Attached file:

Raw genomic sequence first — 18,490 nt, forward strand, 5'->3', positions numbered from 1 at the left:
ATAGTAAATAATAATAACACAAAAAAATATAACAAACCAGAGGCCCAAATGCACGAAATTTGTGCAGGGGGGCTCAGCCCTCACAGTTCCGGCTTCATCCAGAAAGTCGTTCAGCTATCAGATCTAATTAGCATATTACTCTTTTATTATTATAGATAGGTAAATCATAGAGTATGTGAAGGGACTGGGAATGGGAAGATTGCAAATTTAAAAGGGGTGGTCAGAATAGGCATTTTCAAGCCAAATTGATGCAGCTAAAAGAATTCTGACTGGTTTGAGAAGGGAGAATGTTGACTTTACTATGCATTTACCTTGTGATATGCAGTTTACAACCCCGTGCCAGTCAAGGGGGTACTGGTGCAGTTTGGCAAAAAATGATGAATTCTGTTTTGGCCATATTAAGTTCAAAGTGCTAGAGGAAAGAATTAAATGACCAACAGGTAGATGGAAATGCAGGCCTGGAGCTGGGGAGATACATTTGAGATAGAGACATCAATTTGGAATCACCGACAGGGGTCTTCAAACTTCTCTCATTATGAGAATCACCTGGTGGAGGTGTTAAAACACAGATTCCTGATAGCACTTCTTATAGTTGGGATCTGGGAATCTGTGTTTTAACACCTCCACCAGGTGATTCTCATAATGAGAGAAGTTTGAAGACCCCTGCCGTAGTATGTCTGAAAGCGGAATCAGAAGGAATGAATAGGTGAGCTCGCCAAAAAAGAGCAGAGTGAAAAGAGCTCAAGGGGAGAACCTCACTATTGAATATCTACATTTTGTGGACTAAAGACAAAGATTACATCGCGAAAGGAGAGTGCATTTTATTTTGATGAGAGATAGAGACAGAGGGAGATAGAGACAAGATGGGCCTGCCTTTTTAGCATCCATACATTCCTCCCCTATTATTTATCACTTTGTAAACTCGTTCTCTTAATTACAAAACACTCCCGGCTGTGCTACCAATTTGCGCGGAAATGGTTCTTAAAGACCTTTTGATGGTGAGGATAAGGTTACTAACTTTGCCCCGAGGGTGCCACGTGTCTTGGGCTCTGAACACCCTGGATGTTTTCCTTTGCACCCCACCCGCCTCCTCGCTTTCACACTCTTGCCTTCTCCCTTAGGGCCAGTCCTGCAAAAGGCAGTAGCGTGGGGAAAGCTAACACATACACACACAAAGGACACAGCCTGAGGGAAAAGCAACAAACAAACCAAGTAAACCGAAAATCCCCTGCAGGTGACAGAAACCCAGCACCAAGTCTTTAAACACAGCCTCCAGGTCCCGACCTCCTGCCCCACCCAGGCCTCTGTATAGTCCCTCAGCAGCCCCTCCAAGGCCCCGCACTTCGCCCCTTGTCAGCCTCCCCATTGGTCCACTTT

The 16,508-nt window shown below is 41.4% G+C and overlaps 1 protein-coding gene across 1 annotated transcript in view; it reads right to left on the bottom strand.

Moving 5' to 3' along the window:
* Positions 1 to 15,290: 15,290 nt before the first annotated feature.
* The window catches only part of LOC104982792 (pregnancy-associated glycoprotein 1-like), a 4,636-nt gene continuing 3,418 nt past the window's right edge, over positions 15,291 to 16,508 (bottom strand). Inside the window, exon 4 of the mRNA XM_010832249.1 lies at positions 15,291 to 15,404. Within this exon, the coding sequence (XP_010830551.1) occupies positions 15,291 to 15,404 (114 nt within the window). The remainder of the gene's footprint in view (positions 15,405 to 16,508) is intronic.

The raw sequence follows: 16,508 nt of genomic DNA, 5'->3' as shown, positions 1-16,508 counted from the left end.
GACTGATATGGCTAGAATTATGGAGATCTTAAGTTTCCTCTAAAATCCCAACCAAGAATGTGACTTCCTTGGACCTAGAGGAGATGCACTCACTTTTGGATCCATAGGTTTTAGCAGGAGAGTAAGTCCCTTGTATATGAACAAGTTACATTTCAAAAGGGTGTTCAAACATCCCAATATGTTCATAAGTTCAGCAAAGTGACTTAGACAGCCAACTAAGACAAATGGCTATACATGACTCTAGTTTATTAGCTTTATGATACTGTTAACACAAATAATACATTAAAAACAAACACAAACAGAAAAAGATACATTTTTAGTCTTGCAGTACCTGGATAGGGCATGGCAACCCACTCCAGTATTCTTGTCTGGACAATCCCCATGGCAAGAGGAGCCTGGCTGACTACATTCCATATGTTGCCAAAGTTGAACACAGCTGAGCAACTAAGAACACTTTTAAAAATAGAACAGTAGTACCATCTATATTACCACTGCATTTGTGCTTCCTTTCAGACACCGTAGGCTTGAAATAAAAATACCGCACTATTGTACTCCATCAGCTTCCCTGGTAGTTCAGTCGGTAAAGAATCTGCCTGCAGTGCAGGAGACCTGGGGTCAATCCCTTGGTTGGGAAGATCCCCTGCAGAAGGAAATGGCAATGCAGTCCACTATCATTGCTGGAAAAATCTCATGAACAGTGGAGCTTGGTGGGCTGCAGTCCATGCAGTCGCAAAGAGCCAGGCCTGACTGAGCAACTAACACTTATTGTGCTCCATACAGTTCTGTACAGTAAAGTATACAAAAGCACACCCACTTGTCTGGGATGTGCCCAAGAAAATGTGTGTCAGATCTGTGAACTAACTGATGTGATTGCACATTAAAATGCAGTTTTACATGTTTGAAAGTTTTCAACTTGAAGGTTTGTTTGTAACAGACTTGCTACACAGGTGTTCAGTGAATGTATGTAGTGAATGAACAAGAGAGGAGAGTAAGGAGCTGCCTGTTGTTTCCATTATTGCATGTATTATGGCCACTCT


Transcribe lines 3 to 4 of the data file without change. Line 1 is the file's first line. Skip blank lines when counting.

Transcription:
The 16,508-nt window shown below is 41.4% G+C and overlaps 1 protein-coding gene across 1 annotated transcript in view; it reads right to left on the bottom strand.

Moving 5' to 3' along the window: